Junio C Hamano <gits...@pobox.com> writes:

> But that is not what is happening at all.  What goes on is far
> simpler than that.
>  - the shell sees '*', matches it against working tree files, to
>    obtain "f1" and "f2";
>  - the shell tells "git" to "checkout e6f935e -- f1 f2";
>  - "git" looks into the tree of e6f935e to find paths that match
>    "f1" and "f2".
> When "git" is run by the shell in the last step, it has _no_ clue
> that the end user typed "*" from the shell.  It only sees "f1" and
> "f2" on the command line.  There is no "set T" to be intersected
> with "set W", so stop thinking in those terms, and you will be fine.
> Now the question is, _you_ will be fine, but can the documentation 
> be updated in such a way so that it will help _others_ to also stop
> thinking about "intersection between set W and set T"?  I do not
> have a good answer to that.

Let's do this.  I do not want a shell tutorial in "git checkout"
documentation, but this would fit better in the documentation for
the CLI convention.

-- >8 --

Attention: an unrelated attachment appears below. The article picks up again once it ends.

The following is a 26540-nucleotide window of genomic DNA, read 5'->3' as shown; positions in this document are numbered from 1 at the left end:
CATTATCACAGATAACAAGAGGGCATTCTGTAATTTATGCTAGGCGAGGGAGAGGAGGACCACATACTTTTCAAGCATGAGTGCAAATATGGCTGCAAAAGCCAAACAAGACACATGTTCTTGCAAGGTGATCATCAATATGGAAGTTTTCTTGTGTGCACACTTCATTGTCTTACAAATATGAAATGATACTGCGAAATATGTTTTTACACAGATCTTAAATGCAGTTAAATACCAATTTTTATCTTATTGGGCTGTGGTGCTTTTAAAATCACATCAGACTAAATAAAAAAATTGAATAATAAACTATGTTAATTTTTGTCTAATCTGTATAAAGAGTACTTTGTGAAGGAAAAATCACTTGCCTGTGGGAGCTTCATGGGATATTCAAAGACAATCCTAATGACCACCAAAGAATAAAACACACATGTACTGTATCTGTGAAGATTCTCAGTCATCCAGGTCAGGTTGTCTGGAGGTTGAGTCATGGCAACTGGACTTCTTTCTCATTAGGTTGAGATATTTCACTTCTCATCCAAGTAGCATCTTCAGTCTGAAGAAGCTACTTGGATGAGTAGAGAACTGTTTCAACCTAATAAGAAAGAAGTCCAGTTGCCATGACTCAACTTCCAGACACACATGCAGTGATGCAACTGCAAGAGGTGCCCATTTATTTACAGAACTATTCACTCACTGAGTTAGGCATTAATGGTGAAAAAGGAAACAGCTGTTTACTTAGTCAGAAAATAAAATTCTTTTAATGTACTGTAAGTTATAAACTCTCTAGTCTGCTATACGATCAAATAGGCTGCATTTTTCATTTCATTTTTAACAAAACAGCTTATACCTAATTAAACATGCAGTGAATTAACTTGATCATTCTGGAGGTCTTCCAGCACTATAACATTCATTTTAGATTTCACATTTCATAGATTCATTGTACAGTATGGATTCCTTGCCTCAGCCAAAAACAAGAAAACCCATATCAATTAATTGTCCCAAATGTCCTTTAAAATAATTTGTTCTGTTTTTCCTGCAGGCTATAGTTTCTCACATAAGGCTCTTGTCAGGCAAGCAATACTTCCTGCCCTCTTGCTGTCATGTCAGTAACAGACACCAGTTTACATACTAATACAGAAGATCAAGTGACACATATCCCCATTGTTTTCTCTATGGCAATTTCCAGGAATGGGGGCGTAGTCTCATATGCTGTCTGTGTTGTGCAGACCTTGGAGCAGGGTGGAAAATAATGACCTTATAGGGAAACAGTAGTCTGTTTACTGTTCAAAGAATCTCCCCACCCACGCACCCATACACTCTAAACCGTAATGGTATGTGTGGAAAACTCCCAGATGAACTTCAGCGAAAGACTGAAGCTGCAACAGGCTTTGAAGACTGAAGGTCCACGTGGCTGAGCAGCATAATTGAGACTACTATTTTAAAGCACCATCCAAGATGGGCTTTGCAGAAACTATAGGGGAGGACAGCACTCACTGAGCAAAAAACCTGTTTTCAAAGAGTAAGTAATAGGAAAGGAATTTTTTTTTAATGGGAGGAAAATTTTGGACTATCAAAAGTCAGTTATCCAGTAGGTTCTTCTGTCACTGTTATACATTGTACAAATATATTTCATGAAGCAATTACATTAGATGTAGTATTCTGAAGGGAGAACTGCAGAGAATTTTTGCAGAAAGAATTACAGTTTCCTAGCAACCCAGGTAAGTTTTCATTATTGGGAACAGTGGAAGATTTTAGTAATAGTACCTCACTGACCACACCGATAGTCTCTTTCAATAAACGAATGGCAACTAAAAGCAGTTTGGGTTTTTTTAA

gitcli: contrast wildcard given to shell and to git

People who are not used to working with shell may intellectually
understand how the command line argument is massaged by the shell
but still have a hard time visualizing the difference between
letting the shell expand fileglobs and having Git see the fileglob
to use as a pathspec.

Signed-off-by: Junio C Hamano <gits...@pobox.com>
 Documentation/gitcli.txt | 16 ++++++++++++++++
 1 file changed, 16 insertions(+)

diff --git c/Documentation/gitcli.txt w/Documentation/gitcli.txt
index ea17f7a..220621b 100644
--- c/Documentation/gitcli.txt
+++ w/Documentation/gitcli.txt
@@ -38,6 +38,22 @@ arguments.  Here are the rules:
    you have to say either `git diff HEAD --` or `git diff -- HEAD` to
+ * Many commands allow wildcards in paths, but you need to protect
+them from getting globbed by the shell.  These two mean different things:
+$ git checkout -- *.c
+$ git checkout -- \*.c
+The former lets your shell expand the fileglob, and you are asking
+the dot-C files in your working tree to be overwritten with the version
+in the index.  The latter passes the `*.c` to Git, and you are asking
+the paths in the index that match the pattern to be checked out to your
+working tree.  After running `git add hello.c; rm hello.c`, you will _not_
+see `hello.c` in your working tree with the former, but with the latter
+you will.
 When writing a script that is expected to handle random user-input, it is
 a good practice to make it explicit which arguments are which by placing
 disambiguating `--` at appropriate places.
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